The ACLU of Maryland
Anthony Graber for violating Maryland wiretap laws because he recorded a video
of a plain clothes officer drawing a gun during a traffic stop without first identifying himself as a police officer. The Maryland State Police raided Graber's parents' after learning of the video on YouTube. Another person has since been similarly charged under the same statute. [more inside]
posted by jeffburdges
on Jul 27, 2010 -
has obtained a copy of a file detailing AT&T's involvement with the NSA that was sealed in the EFF's class-action lawsuit against AT&T. At 2AM EST this morning they have published that file
on their site for anyone to download (this is the fixed link, the one on Wired is currently broken)
posted by Ryvar
on May 22, 2006 -
Taste's great! Less filling!
So did "several former judges who served on the panel also voiced skepticism at a Senate hearing about the president's constitutional authority to order wiretapping on Americans without a court order" or did "FISA judges say Bush within law"? Just in case you doubted that different newspapers present news stories (even those with official audio coverage
posted by twsf
on Mar 29, 2006 -
Watch what you say.
Russell Tice, the NSA whistleblower who was the source for the NYT, has alleged that the the technology exists to track and sort through every domestic and international phone call as they are switched through centers, such as one in New York, and to search for key words or phrases that a terrorist might use. "If you picked the word 'jihad' out of a conversation," Tice said, "the technology exists that you focus in on that conversation, and you pull it out of the system for processing."
What else are they listening for?
posted by bukharin
on Jan 10, 2006 -
Proposal to have companies rewire their networks to support easy wiretapping by police
"A far-reaching proposal from the FBI, made public Friday, would require all broadband Internet providers, including cable modem and DSL companies, to rewire their networks to support easy wiretapping by police. The FBI's request to the Federal Communications Commission aims to give police ready access to any form of Internet-based communications. If approved as drafted, the proposal could dramatically expand the scope of the agency's wiretap powers, raise costs for cable broadband companies and complicate Internet product development." Read more about the FBI's proposal at Cnet.com.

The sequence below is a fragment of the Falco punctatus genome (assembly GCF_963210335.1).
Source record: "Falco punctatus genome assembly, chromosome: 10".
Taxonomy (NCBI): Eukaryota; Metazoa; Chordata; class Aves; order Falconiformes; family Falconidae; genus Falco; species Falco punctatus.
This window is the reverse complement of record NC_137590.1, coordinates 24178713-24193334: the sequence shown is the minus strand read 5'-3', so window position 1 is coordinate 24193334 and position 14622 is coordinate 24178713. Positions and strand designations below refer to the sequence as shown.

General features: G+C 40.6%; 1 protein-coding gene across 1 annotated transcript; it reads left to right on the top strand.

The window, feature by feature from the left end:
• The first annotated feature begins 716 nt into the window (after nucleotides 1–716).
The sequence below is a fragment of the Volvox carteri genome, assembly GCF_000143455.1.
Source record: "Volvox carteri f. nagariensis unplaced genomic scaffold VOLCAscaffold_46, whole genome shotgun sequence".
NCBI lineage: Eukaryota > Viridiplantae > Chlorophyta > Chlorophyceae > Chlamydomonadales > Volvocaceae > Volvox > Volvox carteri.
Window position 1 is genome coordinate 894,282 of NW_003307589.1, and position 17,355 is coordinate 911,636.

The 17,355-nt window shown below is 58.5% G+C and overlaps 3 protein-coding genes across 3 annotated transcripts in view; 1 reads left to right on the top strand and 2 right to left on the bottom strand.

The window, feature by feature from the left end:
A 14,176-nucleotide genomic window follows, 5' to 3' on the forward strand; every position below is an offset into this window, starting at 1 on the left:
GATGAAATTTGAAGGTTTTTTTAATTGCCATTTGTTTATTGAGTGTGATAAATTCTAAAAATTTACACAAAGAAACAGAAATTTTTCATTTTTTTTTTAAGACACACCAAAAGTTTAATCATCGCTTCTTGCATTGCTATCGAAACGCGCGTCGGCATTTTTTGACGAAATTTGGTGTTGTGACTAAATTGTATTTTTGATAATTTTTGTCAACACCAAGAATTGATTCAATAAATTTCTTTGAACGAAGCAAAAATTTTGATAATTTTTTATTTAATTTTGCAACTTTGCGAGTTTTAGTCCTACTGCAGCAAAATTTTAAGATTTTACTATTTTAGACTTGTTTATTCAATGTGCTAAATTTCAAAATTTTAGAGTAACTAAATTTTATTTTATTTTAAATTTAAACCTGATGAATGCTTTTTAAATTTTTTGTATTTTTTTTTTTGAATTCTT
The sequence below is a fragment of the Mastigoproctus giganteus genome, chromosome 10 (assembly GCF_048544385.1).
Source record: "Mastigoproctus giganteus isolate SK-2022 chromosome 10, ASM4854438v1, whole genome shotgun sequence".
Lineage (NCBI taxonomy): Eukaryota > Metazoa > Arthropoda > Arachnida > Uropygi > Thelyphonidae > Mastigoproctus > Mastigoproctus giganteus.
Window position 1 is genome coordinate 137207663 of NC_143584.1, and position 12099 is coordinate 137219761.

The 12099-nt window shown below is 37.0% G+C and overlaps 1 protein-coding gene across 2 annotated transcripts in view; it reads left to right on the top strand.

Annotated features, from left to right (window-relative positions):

But where is the actual proposal?
posted by fluffycreature
on Mar 15, 2004 -
Bug Bug Buggy
- Electronic bugging devices have been found at offices used by French and German delegations at European Union headquarters in Brussels.
I think I can guess where fingers will get pointed....
posted by tomcosgrave
on Mar 19, 2003 -
Pentagon Plans a Computer System That Would Peek at Personal Data of Americans
And this is justified because of National Security. We will lose much that is personal, private, but in turn we will be protefted against the bad guys. Or will we? When NASA and CIA claim they need to spy domestically, and computers gather all data on Americans, what is left that is not what Orwell had suggested might our future be like?Or, as Morth Sahl once labelled a comic record: TheFuture Lies Ahead."
posted by Postroad
on Nov 9, 2002 -
Secret Court Rebuffs Ashcroft: A May 17 opinion by the court that oversees the Foreign Intelligence Surveillance Act (FISA) alleges that Justice Department and FBI officials supplied erroneous information to the court in more than 75 applications for search warrants and wiretaps, including one signed by then-FBI Director Louis J. Freeh.
Maybe the system actually works.
Thanks to Dack
for the link.
posted by mark13
on Aug 23, 2002 -